### Home > PC3 > Chapter 4 > Lesson 4.1.2 > Problem4-29

4-29.

Consider the polynomial $p(x)=x^3+4x^2-11x-30$.

1. If you want to determine the factors of $p(x)$, is $x-5$ a reasonable guess for one of the factors? Explain.

Is $5$ a factor of the last term ($30$)?

2. How can you determine if $x-5$ is a factor? Can you think of more than one way?

3. Is $x-5$ a factor of $x^3+4x^2-11x-30$?

Set up the area model with the divisor on the left of the box. Input only the first term of the dividend.

Since $x$ divides into $x^3$, $x^2$ times, write the $x^2$ on top and multiply $x^2$ with the $−5$ and fill in the area model with the product.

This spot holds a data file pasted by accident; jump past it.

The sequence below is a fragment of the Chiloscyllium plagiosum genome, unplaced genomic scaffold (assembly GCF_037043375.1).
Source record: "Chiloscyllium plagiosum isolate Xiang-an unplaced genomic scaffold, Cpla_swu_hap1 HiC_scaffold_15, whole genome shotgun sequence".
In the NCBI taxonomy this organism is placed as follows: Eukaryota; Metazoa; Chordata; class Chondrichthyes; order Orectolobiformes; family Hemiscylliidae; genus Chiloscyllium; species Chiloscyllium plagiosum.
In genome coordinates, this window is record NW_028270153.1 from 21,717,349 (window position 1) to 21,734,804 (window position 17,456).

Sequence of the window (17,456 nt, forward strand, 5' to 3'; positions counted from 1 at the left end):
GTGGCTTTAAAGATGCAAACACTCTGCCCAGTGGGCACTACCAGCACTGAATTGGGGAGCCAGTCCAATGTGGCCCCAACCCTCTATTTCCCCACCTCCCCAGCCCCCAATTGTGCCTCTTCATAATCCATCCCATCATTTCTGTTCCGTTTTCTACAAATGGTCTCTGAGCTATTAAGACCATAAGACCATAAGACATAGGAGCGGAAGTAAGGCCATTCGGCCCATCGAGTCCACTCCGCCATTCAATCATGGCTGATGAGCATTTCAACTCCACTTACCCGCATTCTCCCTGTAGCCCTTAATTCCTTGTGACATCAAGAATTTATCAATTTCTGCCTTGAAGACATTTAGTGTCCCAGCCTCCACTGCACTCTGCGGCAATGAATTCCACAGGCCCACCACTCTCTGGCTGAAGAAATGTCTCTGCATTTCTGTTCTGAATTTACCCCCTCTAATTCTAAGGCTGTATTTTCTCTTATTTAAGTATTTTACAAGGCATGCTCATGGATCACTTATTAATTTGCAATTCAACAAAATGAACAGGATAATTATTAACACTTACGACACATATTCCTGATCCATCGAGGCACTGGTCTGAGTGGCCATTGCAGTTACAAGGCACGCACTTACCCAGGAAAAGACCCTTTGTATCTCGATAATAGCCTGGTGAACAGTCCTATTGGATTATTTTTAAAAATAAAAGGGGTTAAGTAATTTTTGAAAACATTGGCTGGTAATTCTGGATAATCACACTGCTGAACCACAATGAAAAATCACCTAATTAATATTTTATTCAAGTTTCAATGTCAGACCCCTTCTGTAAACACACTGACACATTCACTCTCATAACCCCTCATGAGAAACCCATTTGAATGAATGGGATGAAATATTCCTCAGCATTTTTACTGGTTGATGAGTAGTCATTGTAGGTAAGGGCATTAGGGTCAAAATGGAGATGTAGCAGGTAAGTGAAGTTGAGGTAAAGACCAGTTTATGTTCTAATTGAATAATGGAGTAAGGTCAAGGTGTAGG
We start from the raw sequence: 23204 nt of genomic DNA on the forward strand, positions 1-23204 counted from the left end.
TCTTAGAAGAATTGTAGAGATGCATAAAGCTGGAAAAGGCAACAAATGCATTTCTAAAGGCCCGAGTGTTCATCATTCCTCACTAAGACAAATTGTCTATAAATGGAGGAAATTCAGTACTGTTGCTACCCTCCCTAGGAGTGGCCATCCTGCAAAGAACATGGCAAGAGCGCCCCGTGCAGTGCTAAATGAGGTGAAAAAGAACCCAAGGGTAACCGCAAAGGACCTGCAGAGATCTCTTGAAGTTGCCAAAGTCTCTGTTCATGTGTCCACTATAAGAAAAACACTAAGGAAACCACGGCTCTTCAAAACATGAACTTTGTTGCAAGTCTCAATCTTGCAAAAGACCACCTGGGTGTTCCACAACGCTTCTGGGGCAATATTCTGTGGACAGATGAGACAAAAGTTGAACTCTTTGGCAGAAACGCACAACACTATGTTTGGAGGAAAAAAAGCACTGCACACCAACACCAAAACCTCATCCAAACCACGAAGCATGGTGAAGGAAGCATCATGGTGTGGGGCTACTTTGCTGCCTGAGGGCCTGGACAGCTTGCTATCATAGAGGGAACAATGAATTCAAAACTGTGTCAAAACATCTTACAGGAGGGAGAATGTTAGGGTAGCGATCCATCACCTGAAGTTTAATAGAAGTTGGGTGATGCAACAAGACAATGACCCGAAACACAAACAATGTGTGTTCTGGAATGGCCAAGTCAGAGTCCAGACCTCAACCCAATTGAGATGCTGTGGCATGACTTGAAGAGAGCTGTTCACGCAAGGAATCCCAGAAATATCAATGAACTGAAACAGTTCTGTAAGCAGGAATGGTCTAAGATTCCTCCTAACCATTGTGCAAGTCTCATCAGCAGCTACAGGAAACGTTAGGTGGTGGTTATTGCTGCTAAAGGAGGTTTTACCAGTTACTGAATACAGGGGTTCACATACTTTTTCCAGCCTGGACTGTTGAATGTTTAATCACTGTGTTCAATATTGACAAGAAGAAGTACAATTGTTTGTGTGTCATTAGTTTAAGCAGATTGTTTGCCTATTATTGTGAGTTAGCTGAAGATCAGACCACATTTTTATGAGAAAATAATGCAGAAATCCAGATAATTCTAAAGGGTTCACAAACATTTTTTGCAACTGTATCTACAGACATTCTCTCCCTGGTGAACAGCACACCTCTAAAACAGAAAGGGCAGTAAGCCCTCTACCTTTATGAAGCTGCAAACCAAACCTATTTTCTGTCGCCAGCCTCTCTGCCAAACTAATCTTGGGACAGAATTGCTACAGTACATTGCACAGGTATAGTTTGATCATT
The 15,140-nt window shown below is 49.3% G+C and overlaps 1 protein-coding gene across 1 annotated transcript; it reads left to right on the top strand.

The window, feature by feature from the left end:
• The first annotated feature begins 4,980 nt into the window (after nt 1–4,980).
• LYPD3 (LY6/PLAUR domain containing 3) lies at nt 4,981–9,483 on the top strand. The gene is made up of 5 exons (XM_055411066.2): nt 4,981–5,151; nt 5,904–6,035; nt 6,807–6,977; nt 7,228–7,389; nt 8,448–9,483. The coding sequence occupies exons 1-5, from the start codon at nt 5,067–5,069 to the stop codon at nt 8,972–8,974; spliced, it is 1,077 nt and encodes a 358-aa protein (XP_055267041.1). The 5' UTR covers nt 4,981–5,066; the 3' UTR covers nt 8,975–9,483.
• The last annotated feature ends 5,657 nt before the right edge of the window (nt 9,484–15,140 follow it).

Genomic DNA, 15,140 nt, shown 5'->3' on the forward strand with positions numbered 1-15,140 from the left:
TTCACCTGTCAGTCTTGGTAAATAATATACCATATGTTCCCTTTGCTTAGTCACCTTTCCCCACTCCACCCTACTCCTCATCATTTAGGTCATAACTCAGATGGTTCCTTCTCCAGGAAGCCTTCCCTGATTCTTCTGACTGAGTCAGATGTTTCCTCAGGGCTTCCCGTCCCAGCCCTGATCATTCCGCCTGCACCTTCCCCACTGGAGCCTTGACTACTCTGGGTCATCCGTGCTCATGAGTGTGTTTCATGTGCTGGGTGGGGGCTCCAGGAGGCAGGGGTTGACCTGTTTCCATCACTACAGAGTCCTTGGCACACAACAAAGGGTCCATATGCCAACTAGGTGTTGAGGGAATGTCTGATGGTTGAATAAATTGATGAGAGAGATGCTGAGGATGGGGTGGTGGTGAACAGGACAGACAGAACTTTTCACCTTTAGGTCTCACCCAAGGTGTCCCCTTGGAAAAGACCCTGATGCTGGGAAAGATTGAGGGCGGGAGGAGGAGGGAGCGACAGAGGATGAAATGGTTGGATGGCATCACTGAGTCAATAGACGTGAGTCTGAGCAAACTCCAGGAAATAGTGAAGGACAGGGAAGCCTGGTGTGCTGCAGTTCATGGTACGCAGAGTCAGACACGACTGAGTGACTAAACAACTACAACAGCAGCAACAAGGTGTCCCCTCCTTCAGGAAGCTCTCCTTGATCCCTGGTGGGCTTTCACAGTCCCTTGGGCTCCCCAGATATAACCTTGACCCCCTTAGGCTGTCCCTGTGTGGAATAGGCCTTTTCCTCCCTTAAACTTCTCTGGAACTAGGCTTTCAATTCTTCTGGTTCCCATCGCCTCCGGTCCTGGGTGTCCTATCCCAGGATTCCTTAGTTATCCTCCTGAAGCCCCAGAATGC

Add an expression to $−5x^2$ in order to get the needed $4x^2$. Add it to the right of $x^3$.

Dividing $x$ into $9x^2$ gives $9x$. Add the $9x$ at the top. Then multiply $9x$ and $−5$ and fill the answer in the area model.

Add an expression to $−45x$ in order to get the needed $−11x$. Add it to the right of $9x^2$.

Dividing $x$ into $34x$ gives $34$. Add the $34$ at the top. Then multiply $34$ and $−5$ and fill the answer in the area model.

Add an expression to $−170$ in order to get the needed $−30$. Add it to the right of $34x$. This is the remainder.